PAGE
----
Convivium Osteria

Interior (photo: Adeline Ramos)


Red snapper (photo: Adeline Ramos)

Old World Italian food and wine await at this Park Slope hideaway

By Erik Mathes

When the grind of the city has you feeling like you need a recharge, but you just can’t escape for a vacation, there’s a simple solution: Treat yourself to a night out at Convivium Osteria, a slice of southern Italy set just below the northern tip of Park Slope. In a sea of come-and-go restaurants, Convivium has found a way to thrive for 18 years come this November, deftly transporting guests to another place and time the moment they step inside.

The walls are adorned with shiny copper cookware, while bottles of wine pick up the light from flickering candles at rustic, wooden tables, creating a vibe that recalls the feeling of haunts from the homeland of chef and owner, Carlo Pulixi. Having grown up among chefs and farmers in Sardinia, Pulixi has worked in restaurants across Manhattan, but it was here in Brooklyn that he met his wife, Michelle, who helped him find the perfect location to introduce to the Slope the Old World Italian cuisine Pulixi was raised on.

Those recipes include plenty of braised and roasted meats, handmade pastas, savory salumi and cheese, and, of course, an abundance of fresh seafood enhanced by ripe tomatoes, briny capers, and vibrant herbs. While Pulixi makes it a point to feature an assortment of specials throughout the seasons, many of Convivium’s dishes have remained the same since its inception, like the house-made tagliatelle with beef and veal ragù, red snapper with olives, spinach, and potatoes in brodetto, and the oven-roasted rib eye for two.
The best way to start is with a glass of Italian wine with some fresh baked bread and olives soaking in their own oil with garlic, while you figure out the rest of your meal. Appetizers like the polpo (octopus with gigante beans, celery, red onion, and tomatoes), carciofi alla Romana (braised artichoke in extra-virgin olive oil with garlic, mint, and parsley), and quaglia ripiena (roasted free-range quail stuffed with sausage and mushrooms in a port wine and fig sauce) are all worth exploring, as are any of the pastas, stuffed or otherwise, especially the ravioli di mele, filled with green apple, ricotta, and cinnamon and served with Peking duck ragù.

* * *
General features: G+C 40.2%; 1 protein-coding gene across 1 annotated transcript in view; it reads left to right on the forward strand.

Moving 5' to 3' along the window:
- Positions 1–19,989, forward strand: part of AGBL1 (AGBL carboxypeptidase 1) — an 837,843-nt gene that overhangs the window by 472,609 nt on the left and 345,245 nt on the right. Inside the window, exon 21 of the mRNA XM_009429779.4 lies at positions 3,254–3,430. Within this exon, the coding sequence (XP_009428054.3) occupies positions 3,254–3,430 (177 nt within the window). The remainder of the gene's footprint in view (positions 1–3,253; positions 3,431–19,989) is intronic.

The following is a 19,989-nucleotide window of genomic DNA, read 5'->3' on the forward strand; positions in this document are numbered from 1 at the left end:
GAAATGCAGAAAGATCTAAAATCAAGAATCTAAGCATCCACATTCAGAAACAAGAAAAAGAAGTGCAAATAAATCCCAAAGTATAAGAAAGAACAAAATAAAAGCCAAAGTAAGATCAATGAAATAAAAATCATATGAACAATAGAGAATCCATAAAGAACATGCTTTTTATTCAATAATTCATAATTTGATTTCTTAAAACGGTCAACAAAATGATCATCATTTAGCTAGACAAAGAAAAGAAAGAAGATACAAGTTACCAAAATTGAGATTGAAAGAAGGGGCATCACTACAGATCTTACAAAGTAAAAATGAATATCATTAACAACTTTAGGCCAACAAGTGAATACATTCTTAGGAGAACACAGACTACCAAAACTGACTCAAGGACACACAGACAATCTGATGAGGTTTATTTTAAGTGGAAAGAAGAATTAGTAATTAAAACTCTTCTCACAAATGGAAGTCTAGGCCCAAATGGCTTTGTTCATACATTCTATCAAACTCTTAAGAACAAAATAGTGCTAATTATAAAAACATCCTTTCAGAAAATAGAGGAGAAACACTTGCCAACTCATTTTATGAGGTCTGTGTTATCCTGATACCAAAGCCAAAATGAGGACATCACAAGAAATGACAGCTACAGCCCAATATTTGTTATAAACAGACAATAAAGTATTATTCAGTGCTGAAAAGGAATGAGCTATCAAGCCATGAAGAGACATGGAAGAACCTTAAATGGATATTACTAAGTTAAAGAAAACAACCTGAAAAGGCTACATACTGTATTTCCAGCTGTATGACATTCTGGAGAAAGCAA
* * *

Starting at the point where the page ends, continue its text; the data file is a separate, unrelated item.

For your main course, you can go big with a whole oven-roasted Mediterranean sea bream with marinated zucchini (available filleted upon request) or the Painted Hills 48-ounce rib eye with roasted potatoes, or opt for delicate braised rabbit with olives, capers, prosciutto, and rosemary with polenta crostini. And for dessert, the tiramisu with a glass of fortified Sardinian wine is just what you need to mellow out before heading back to life beyond the warm, Old World ambiance that envelops you within the confines of Convivium.

Ravioli di Mele (photo: Adeline Ramos)


Mon–Sat 5 PM–11:30 PM; Sun 5 PM–10 PM

price range

$24 (roasted free-range poussin) to $98 (Painted Hills 48-oz oven-roasted bone-in rib eye for two)